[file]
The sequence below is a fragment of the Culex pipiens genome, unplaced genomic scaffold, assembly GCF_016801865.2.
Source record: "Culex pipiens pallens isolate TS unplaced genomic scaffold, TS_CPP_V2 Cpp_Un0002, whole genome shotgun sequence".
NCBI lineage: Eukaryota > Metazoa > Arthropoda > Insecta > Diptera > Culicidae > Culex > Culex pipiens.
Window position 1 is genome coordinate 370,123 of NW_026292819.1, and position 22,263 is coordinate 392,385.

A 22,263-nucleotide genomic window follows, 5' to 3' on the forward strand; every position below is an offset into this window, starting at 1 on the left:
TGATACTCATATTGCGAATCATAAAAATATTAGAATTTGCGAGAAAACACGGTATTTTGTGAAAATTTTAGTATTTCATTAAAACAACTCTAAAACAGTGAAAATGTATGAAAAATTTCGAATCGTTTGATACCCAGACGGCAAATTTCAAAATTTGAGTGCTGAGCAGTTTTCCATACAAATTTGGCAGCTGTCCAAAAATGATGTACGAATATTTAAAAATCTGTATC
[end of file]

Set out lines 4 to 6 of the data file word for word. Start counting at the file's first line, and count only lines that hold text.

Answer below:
Window position 1 is genome coordinate 370,123 of NW_026292819.1, and position 22,263 is coordinate 392,385.

A 22,263-nucleotide genomic window follows, 5' to 3' on the forward strand; every position below is an offset into this window, starting at 1 on the left:
TGATACTCATATTGCGAATCATAAAAATATTAGAATTTGCGAGAAAACACGGTATTTTGTGAAAATTTTAGTATTTCATTAAAACAACTCTAAAACAGTGAAAATGTATGAAAAATTTCGAATCGTTTGATACCCAGACGGCAAATTTCAAAATTTGAGTGCTGAGCAGTTTTCCATACAAATTTGGCAGCTGTCCAAAAATGATGTACGAATATTTAAAAATCTGTATC